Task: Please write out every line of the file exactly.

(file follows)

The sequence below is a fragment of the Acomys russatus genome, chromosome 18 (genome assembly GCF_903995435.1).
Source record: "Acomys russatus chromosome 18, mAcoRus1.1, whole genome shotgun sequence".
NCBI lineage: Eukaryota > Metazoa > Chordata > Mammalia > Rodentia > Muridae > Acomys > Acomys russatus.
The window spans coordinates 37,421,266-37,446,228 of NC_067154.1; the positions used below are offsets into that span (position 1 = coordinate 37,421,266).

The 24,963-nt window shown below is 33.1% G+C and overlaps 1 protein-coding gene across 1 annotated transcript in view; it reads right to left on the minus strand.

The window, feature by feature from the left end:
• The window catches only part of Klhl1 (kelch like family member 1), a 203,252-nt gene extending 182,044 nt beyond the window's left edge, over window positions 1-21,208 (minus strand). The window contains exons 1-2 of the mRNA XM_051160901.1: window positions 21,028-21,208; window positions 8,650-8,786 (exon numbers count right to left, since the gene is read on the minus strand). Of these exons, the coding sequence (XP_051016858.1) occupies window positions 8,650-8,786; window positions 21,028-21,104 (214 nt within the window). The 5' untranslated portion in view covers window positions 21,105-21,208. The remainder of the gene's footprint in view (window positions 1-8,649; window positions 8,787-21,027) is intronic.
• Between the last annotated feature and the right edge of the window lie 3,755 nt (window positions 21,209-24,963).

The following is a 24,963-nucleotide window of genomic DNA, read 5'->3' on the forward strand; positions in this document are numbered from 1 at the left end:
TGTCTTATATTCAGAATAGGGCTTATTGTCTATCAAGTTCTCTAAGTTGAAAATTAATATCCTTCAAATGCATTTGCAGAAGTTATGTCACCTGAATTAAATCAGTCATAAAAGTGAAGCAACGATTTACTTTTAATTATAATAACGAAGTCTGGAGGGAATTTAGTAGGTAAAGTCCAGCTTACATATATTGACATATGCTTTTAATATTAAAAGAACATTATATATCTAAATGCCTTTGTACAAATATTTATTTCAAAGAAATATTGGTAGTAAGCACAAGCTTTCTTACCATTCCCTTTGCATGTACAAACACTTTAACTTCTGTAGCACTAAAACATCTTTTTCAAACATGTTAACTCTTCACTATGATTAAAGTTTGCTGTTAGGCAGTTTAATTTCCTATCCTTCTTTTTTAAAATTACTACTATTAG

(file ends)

The sequence below is a fragment of the Acomys russatus genome, chromosome 18 (genome assembly GCF_903995435.1).
Source record: "Acomys russatus chromosome 18, mAcoRus1.1, whole genome shotgun sequence".
NCBI lineage: Eukaryota > Metazoa > Chordata > Mammalia > Rodentia > Muridae > Acomys > Acomys russatus.
The window spans coordinates 37,421,266-37,446,228 of NC_067154.1; the positions used below are offsets into that span (position 1 = coordinate 37,421,266).

The 24,963-nt window shown below is 33.1% G+C and overlaps 1 protein-coding gene across 1 annotated transcript in view; it reads right to left on the minus strand.

The window, feature by feature from the left end:
• The window catches only part of Klhl1 (kelch like family member 1), a 203,252-nt gene extending 182,044 nt beyond the window's left edge, over window positions 1-21,208 (minus strand). The window contains exons 1-2 of the mRNA XM_051160901.1: window positions 21,028-21,208; window positions 8,650-8,786 (exon numbers count right to left, since the gene is read on the minus strand). Of these exons, the coding sequence (XP_051016858.1) occupies window positions 8,650-8,786; window positions 21,028-21,104 (214 nt within the window). The 5' untranslated portion in view covers window positions 21,105-21,208. The remainder of the gene's footprint in view (window positions 1-8,649; window positions 8,787-21,027) is intronic.
• Between the last annotated feature and the right edge of the window lie 3,755 nt (window positions 21,209-24,963).

The following is a 24,963-nucleotide window of genomic DNA, read 5'->3' on the forward strand; positions in this document are numbered from 1 at the left end:
TGTCTTATATTCAGAATAGGGCTTATTGTCTATCAAGTTCTCTAAGTTGAAAATTAATATCCTTCAAATGCATTTGCAGAAGTTATGTCACCTGAATTAAATCAGTCATAAAAGTGAAGCAACGATTTACTTTTAATTATAATAACGAAGTCTGGAGGGAATTTAGTAGGTAAAGTCCAGCTTACATATATTGACATATGCTTTTAATATTAAAAGAACATTATATATCTAAATGCCTTTGTACAAATATTTATTTCAAAGAAATATTGGTAGTAAGCACAAGCTTTCTTACCATTCCCTTTGCATGTACAAACACTTTAACTTCTGTAGCACTAAAACATCTTTTTCAAACATGTTAACTCTTCACTATGATTAAAGTTTGCTGTTAGGCAGTTTAATTTCCTATCCTTCTTTTTTAAAATTACTACTATTAG